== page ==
‘Jumping Genes’ – Roberts’ Lab Makes Ground-breaking Finding in Exercise Genetic Research with LINE-1 Retrotransposon Activity in Skeletal Muscle

August 17, 2018


Pictured from left to right are Chris Vann, doctoral student; Cody Haun, doctoral student; Michael Roberts, Ph.D. & MASL Director; and Petey Mumford, doctoral student.
Pictured from left to right are Chris Vann, doctoral student; Cody Haun, doctoral student; Michael Roberts, Ph.D. & MASL Director; and Petey Mumford, doctoral student.

‘Jumping genes’ (or transposable elements) have been known to exist in organisms since the 1950s when Barbara McClintock, Ph.D. at Cold Spring Harbor Laboratory theorized that they were responsible for the pigmentation of corn kernels. Given that this discovery was around the time Watson, Crick, Franklin and others elucidated the chemical structure of DNA, the idea that genes could randomly jump around the genome was a bit abstract to most scientists. Suffice it to say McClintock’s work went unnoticed for several years until other scientists began observing that transposable elements existed in numerous species. By the 1970s it was generally accepted that McClintock’s discovery was indeed a real phenomenon, and she was eventually awarded the Nobel Prize in Medicine in 1983 for her work in transposable elements.

LINE-1 (or Long Interspersed Nuclear Element-1) is a type of transposable that exists in humans and animals. Traditional transposable elements physically remove themselves from one genomic region and re-insert themselves into a different region. On the other hand, LINE-1 is a retrotransposon, meaning that it can copy itself and then re-insert said copy into a different genomic region while still maintaining the original copy. As a conceptual example, if you were born with 10 genomic DNA LINE-1 copies in a long-living brain cell, by the age of 50 this same cell possesses the 10 original copies along with 10 more new copies randomly inserted into its genome.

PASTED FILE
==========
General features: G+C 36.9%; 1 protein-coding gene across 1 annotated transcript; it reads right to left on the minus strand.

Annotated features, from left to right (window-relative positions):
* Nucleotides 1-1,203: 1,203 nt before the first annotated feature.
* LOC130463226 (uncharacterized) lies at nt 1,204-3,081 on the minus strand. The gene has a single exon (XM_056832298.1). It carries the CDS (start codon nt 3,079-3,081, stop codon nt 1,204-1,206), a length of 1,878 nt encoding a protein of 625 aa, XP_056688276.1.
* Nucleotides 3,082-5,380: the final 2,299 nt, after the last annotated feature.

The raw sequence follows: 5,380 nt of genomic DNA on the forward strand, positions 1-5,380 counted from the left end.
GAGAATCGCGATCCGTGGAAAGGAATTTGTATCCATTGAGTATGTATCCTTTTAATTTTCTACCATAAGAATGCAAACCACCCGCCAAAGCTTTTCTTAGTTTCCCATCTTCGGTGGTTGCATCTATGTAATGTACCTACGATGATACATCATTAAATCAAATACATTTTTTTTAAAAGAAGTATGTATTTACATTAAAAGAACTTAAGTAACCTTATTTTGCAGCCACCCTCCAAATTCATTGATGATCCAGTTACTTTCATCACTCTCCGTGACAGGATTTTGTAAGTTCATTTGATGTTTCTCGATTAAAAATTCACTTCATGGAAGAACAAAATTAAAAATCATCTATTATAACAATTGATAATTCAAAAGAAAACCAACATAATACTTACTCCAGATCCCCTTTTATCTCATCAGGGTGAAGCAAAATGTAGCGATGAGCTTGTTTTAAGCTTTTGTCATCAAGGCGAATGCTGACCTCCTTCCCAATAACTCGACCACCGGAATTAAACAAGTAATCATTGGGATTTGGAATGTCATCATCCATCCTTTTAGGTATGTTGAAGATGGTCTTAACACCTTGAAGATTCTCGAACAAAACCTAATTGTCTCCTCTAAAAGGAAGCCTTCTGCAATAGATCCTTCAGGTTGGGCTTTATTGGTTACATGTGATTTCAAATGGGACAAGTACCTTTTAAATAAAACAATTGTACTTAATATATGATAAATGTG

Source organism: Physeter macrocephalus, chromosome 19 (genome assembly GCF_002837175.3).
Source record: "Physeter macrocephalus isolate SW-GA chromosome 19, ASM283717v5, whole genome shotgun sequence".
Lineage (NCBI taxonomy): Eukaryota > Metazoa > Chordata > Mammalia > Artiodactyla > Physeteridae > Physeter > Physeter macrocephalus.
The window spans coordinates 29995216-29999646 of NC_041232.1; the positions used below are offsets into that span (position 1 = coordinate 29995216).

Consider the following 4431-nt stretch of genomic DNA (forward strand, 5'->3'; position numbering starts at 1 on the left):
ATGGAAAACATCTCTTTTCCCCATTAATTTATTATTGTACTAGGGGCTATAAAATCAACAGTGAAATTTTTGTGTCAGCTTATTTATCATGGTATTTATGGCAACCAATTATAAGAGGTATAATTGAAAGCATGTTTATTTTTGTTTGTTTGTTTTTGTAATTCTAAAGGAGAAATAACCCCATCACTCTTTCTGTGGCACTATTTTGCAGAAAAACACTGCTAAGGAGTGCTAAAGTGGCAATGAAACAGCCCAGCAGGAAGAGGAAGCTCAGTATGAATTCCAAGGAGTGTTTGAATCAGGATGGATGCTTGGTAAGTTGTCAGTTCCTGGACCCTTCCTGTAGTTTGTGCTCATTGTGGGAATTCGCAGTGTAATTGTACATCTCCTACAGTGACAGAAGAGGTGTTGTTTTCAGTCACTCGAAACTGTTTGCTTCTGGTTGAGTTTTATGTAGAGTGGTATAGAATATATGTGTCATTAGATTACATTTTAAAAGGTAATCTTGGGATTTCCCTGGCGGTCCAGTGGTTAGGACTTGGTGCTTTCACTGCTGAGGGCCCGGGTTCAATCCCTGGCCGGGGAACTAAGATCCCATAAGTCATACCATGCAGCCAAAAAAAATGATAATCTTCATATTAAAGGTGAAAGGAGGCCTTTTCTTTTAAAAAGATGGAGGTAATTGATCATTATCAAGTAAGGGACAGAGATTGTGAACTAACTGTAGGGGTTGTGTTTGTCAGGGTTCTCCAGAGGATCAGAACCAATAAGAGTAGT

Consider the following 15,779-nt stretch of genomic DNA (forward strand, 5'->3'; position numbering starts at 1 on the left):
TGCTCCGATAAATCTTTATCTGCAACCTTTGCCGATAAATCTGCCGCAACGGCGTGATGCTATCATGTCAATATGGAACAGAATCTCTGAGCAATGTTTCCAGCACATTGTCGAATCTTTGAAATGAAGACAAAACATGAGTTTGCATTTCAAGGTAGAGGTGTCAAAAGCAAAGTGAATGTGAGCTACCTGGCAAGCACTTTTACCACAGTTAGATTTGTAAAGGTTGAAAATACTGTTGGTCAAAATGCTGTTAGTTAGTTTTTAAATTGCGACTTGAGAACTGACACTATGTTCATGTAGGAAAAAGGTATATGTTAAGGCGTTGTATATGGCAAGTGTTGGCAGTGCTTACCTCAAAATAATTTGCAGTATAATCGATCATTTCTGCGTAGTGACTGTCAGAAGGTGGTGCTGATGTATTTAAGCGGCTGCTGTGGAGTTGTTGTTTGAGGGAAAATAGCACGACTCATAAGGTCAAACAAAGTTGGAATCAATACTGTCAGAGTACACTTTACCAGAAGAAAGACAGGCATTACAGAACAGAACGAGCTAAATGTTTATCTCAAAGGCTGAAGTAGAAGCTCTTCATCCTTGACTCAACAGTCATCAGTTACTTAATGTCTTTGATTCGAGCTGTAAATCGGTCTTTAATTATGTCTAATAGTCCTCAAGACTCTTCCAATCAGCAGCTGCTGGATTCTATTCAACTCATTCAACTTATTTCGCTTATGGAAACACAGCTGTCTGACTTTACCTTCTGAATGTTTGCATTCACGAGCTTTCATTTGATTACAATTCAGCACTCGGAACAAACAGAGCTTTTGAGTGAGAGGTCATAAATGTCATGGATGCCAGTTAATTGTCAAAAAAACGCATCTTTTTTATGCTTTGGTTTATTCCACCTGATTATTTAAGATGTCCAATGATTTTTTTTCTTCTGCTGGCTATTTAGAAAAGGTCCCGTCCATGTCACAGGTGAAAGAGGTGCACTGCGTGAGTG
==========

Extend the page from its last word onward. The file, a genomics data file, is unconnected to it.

The LINE-1 jumping gene has been somewhat of a mystery to scientists. First, it has been estimated that upwards of 500,000 copies of the LINE-1 gene (not 10 copies) can exist in a single cell’s genome. Alternatively stated, about 17 percent of a cell’s DNA is likely comprised of 500,000 copies of the LINE-1 gene. Fortunately, most of these LINE-1 copies do not perform the copy-paste mechanism due to structural defects, otherwise cellular DNA would likely turn into an uncontrollable growing mass and the afflicted cell would either proliferate uncontrollably or die. However, scientists have estimated that 5 to 20 LINE-1 copies within a given cell are “hot,” meaning they are capable of making copies that randomly re-insert themselves into the genome. As you can imagine, based upon the underlying mechanism described above, it is becoming more appreciated that LINE-1 retrotransposition is likely deleterious for cells because it has the potential to generate random genetic mutations. In this regard, a recent review paper in Genetics in Medicine (2016) cites studies where markers of increased LINE-1 activity have been observed in certain cases of breast, liver, and colon cancers. Further, these authors concluded that LINE-1-induced genetic mutations were likely the cause of these cancer cases.